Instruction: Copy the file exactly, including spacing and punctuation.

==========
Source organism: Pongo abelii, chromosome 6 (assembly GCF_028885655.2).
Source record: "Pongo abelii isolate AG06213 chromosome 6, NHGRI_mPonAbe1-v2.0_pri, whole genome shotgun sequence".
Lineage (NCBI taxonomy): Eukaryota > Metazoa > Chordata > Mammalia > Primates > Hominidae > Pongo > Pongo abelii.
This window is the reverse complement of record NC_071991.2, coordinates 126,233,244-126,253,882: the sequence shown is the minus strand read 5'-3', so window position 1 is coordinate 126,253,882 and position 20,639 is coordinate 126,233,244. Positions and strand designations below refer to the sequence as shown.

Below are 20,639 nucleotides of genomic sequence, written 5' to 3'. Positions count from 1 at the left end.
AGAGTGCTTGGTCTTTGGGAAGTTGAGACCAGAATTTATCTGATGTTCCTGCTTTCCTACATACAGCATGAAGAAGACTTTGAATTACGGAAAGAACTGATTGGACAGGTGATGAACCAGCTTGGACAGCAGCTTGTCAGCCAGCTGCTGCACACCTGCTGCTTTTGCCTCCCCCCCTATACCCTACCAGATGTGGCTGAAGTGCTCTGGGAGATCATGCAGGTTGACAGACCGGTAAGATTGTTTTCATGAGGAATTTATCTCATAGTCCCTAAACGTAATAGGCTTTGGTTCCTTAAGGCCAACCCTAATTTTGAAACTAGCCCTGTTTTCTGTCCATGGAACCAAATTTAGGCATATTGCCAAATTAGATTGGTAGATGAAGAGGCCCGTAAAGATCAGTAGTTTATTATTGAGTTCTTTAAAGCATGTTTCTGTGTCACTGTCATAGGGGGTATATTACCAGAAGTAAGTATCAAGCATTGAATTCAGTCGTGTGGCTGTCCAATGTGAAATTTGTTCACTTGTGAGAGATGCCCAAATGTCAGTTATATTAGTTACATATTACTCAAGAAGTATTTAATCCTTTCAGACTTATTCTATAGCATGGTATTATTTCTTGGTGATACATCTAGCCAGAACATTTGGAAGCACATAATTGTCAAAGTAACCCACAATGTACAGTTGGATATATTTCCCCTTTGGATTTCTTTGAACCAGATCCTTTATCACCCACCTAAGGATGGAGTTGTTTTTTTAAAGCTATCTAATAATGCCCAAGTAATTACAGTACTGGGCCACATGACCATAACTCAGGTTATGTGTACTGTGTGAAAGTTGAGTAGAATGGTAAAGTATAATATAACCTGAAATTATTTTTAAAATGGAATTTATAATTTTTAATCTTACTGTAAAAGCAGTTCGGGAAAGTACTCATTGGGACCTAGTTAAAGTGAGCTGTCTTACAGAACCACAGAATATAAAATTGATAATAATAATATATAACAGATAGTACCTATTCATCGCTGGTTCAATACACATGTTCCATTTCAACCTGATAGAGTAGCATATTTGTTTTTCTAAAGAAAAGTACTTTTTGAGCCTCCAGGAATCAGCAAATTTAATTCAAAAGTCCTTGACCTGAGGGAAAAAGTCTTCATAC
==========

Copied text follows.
Source organism: Pongo abelii, chromosome 6 (assembly GCF_028885655.2).
Source record: "Pongo abelii isolate AG06213 chromosome 6, NHGRI_mPonAbe1-v2.0_pri, whole genome shotgun sequence".
Lineage (NCBI taxonomy): Eukaryota > Metazoa > Chordata > Mammalia > Primates > Hominidae > Pongo > Pongo abelii.
This window is the reverse complement of record NC_071991.2, coordinates 126,233,244-126,253,882: the sequence shown is the minus strand read 5'-3', so window position 1 is coordinate 126,253,882 and position 20,639 is coordinate 126,233,244. Positions and strand designations below refer to the sequence as shown.

Below are 20,639 nucleotides of genomic sequence, written 5' to 3'. Positions count from 1 at the left end.
AGAGTGCTTGGTCTTTGGGAAGTTGAGACCAGAATTTATCTGATGTTCCTGCTTTCCTACATACAGCATGAAGAAGACTTTGAATTACGGAAAGAACTGATTGGACAGGTGATGAACCAGCTTGGACAGCAGCTTGTCAGCCAGCTGCTGCACACCTGCTGCTTTTGCCTCCCCCCCTATACCCTACCAGATGTGGCTGAAGTGCTCTGGGAGATCATGCAGGTTGACAGACCGGTAAGATTGTTTTCATGAGGAATTTATCTCATAGTCCCTAAACGTAATAGGCTTTGGTTCCTTAAGGCCAACCCTAATTTTGAAACTAGCCCTGTTTTCTGTCCATGGAACCAAATTTAGGCATATTGCCAAATTAGATTGGTAGATGAAGAGGCCCGTAAAGATCAGTAGTTTATTATTGAGTTCTTTAAAGCATGTTTCTGTGTCACTGTCATAGGGGGTATATTACCAGAAGTAAGTATCAAGCATTGAATTCAGTCGTGTGGCTGTCCAATGTGAAATTTGTTCACTTGTGAGAGATGCCCAAATGTCAGTTATATTAGTTACATATTACTCAAGAAGTATTTAATCCTTTCAGACTTATTCTATAGCATGGTATTATTTCTTGGTGATACATCTAGCCAGAACATTTGGAAGCACATAATTGTCAAAGTAACCCACAATGTACAGTTGGATATATTTCCCCTTTGGATTTCTTTGAACCAGATCCTTTATCACCCACCTAAGGATGGAGTTGTTTTTTTAAAGCTATCTAATAATGCCCAAGTAATTACAGTACTGGGCCACATGACCATAACTCAGGTTATGTGTACTGTGTGAAAGTTGAGTAGAATGGTAAAGTATAATATAACCTGAAATTATTTTTAAAATGGAATTTATAATTTTTAATCTTACTGTAAAAGCAGTTCGGGAAAGTACTCATTGGGACCTAGTTAAAGTGAGCTGTCTTACAGAACCACAGAATATAAAATTGATAATAATAATATATAACAGATAGTACCTATTCATCGCTGGTTCAATACACATGTTCCATTTCAACCTGATAGAGTAGCATATTTGTTTTTCTAAAGAAAAGTACTTTTTGAGCCTCCAGGAATCAGCAAATTTAATTCAAAAGTCCTTGACCTGAGGGAAAAAGTCTTCATAC